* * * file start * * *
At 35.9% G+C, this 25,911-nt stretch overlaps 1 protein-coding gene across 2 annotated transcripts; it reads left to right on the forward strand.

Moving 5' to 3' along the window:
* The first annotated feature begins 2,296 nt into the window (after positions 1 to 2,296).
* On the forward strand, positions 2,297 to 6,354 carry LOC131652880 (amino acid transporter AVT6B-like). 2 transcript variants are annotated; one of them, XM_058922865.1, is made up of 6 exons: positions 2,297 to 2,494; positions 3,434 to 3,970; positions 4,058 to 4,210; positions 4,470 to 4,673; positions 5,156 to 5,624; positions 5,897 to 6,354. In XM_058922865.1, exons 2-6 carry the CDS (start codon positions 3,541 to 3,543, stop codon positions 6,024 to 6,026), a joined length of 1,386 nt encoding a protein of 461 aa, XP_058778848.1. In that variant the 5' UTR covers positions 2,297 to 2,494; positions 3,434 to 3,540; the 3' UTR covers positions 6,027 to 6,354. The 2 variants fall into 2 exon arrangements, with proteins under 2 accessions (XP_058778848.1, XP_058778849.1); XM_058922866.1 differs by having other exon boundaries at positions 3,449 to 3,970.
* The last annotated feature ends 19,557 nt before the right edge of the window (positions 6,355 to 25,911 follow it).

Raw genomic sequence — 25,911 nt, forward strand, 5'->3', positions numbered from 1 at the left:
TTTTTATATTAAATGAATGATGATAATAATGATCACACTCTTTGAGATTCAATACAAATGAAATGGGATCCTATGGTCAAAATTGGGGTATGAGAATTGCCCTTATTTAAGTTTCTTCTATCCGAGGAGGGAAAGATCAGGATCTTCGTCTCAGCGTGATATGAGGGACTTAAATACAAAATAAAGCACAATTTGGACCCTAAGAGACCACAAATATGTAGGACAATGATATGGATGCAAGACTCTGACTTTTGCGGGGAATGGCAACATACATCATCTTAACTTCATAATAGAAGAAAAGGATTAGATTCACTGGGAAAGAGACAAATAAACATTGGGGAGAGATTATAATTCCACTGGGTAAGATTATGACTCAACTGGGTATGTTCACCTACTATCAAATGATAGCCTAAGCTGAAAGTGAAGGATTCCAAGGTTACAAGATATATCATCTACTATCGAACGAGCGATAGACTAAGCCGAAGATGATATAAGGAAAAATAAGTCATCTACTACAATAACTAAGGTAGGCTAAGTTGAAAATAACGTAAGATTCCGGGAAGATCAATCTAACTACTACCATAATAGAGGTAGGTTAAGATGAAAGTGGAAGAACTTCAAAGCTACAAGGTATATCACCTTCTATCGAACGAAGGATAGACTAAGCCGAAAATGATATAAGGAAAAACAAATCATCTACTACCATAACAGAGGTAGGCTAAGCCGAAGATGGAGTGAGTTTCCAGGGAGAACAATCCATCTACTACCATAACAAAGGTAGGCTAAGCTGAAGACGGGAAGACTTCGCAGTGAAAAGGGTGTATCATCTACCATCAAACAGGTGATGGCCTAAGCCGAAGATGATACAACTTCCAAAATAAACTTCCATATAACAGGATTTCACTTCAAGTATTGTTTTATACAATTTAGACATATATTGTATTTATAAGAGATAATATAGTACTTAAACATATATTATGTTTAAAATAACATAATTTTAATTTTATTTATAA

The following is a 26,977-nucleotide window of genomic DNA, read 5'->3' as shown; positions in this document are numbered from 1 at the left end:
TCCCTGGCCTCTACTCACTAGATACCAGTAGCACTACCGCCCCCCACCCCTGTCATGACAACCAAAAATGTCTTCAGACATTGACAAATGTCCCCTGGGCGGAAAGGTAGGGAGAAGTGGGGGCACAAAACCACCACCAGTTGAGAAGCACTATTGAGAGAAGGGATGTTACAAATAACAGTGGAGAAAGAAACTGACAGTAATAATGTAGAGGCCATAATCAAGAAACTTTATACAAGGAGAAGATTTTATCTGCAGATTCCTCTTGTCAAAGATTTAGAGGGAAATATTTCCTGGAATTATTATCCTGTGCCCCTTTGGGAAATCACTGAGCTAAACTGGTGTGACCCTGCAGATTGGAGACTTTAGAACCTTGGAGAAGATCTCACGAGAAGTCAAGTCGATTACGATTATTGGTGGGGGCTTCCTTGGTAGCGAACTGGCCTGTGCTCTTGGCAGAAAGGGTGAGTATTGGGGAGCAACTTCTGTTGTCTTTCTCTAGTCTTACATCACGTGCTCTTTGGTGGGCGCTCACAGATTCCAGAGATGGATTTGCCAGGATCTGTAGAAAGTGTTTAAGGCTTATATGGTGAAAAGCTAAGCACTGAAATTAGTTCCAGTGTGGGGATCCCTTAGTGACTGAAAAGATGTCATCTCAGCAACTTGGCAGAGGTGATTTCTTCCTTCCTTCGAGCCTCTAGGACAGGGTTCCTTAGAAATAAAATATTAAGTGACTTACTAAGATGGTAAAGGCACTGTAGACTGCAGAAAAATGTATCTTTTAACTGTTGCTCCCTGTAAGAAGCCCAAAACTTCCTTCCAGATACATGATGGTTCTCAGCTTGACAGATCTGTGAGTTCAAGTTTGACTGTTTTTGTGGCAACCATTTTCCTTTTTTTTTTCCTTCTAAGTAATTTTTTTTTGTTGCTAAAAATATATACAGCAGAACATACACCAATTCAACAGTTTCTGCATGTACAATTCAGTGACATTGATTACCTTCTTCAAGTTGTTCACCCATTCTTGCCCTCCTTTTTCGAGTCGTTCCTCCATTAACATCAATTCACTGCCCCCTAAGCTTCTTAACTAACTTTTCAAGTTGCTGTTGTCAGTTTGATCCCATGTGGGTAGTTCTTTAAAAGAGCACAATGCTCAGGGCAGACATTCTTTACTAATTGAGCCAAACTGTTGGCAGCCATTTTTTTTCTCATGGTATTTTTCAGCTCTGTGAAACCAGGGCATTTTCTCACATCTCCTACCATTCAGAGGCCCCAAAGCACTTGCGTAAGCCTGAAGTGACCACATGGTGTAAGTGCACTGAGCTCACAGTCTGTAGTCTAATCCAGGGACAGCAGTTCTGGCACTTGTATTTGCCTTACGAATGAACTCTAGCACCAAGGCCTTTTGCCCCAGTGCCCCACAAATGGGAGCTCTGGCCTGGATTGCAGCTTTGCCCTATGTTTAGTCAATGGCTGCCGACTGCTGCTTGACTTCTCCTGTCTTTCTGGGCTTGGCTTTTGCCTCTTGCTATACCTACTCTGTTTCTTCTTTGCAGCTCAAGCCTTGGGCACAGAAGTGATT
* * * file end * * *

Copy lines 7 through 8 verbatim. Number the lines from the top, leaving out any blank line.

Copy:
TTTTTATATTAAATGAATGATGATAATAATGATCACACTCTTTGAGATTCAATACAAATGAAATGGGATCCTATGGTCAAAATTGGGGTATGAGAATTGCCCTTATTTAAGTTTCTTCTATCCGAGGAGGGAAAGATCAGGATCTTCGTCTCAGCGTGATATGAGGGACTTAAATACAAAATAAAGCACAATTTGGACCCTAAGAGACCACAAATATGTAGGACAATGATATGGATGCAAGACTCTGACTTTTGCGGGGAATGGCAACATACATCATCTTAACTTCATAATAGAAGAAAAGGATTAGATTCACTGGGAAAGAGACAAATAAACATTGGGGAGAGATTATAATTCCACTGGGTAAGATTATGACTCAACTGGGTATGTTCACCTACTATCAAATGATAGCCTAAGCTGAAAGTGAAGGATTCCAAGGTTACAAGATATATCATCTACTATCGAACGAGCGATAGACTAAGCCGAAGATGATATAAGGAAAAATAAGTCATCTACTACAATAACTAAGGTAGGCTAAGTTGAAAATAACGTAAGATTCCGGGAAGATCAATCTAACTACTACCATAATAGAGGTAGGTTAAGATGAAAGTGGAAGAACTTCAAAGCTACAAGGTATATCACCTTCTATCGAACGAAGGATAGACTAAGCCGAAAATGATATAAGGAAAAACAAATCATCTACTACCATAACAGAGGTAGGCTAAGCCGAAGATGGAGTGAGTTTCCAGGGAGAACAATCCATCTACTACCATAACAAAGGTAGGCTAAGCTGAAGACGGGAAGACTTCGCAGTGAAAAGGGTGTATCATCTACCATCAAACAGGTGATGGCCTAAGCCGAAGATGATACAACTTCCAAAATAAACTTCCATATAACAGGATTTCACTTCAAGTATTGTTTTATACAATTTAGACATATATTGTATTTATAAGAGATAATATAGTACTTAAACATATATTATGTTTAAAATAACATAATTTTAATTTTATTTATAA

The following is a 26,977-nucleotide window of genomic DNA, read 5'->3' as shown; positions in this document are numbered from 1 at the left end: